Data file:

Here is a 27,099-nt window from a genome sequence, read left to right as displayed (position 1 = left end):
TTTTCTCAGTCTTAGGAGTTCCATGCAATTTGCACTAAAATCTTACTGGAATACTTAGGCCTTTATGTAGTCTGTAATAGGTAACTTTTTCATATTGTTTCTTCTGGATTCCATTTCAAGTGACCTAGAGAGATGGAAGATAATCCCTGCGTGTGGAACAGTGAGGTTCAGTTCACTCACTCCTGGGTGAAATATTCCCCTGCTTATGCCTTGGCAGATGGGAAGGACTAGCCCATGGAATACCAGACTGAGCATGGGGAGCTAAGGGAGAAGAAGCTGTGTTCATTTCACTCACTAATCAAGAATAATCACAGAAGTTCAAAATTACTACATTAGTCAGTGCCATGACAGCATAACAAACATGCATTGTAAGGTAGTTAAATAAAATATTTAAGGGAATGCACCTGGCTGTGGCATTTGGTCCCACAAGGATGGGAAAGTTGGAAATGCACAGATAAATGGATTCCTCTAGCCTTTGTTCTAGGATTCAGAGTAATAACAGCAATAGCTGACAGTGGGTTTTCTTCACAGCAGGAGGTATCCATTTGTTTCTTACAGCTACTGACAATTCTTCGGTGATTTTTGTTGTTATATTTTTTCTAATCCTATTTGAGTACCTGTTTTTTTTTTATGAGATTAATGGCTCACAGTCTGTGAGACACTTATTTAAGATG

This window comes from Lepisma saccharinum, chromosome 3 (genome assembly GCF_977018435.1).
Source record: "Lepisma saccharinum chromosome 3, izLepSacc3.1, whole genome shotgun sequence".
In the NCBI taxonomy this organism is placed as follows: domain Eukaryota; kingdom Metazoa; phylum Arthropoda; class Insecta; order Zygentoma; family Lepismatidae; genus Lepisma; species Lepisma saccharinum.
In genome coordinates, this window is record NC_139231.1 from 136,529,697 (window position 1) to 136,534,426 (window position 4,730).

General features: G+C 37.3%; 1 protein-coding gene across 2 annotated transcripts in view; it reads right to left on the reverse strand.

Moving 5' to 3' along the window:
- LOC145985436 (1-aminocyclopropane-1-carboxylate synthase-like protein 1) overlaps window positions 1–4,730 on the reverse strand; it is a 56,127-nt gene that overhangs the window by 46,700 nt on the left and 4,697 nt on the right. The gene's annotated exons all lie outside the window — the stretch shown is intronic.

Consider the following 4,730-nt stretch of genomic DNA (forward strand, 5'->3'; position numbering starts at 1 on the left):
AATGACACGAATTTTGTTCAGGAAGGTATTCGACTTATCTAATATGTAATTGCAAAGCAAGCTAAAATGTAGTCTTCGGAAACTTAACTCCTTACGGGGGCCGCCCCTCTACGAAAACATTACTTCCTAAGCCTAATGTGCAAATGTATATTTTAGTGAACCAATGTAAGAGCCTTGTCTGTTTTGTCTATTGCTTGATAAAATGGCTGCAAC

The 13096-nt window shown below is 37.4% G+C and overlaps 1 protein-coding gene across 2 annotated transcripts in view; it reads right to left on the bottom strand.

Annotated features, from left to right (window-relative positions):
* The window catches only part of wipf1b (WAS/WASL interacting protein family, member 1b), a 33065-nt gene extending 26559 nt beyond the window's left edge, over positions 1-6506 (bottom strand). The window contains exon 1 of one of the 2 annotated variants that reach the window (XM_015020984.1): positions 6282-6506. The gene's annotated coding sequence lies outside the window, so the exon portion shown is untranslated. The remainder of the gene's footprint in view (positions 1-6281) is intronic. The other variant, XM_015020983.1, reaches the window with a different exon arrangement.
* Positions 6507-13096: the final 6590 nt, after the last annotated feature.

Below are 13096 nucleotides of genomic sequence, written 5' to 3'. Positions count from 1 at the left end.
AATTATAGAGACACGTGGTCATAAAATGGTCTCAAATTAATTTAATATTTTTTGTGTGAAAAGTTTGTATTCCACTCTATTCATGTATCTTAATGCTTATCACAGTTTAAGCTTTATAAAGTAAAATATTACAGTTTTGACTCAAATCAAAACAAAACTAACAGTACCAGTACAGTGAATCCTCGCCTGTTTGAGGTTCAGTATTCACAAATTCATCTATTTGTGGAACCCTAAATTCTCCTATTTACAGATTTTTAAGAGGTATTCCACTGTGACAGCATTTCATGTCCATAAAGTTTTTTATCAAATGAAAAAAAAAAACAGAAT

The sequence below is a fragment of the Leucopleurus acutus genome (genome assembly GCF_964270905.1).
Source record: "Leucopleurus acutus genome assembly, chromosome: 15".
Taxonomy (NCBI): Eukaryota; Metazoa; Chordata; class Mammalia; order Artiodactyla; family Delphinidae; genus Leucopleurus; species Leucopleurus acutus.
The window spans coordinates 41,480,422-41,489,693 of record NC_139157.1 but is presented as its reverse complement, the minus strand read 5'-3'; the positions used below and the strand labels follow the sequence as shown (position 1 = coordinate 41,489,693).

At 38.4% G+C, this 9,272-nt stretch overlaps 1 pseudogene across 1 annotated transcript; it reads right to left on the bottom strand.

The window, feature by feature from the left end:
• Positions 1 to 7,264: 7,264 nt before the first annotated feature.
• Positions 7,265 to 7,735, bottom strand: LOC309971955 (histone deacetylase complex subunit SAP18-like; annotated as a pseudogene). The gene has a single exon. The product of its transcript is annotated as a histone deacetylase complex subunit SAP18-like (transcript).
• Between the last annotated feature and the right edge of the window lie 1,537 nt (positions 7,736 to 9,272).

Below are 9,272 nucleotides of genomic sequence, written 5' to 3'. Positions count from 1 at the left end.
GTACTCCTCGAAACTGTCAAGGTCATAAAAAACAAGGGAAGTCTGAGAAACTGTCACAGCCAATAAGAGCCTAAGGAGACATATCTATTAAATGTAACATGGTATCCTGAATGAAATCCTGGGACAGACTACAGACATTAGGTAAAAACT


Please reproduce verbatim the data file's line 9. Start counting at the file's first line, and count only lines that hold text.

- LOC145985436 (1-aminocyclopropane-1-carboxylate synthase-like protein 1) overlaps window positions 1–4,730 on the reverse strand; it is a 56,127-nt gene that overhangs the window by 46,700 nt on the left and 4,697 nt on the right. The gene's annotated exons all lie outside the window — the stretch shown is intronic.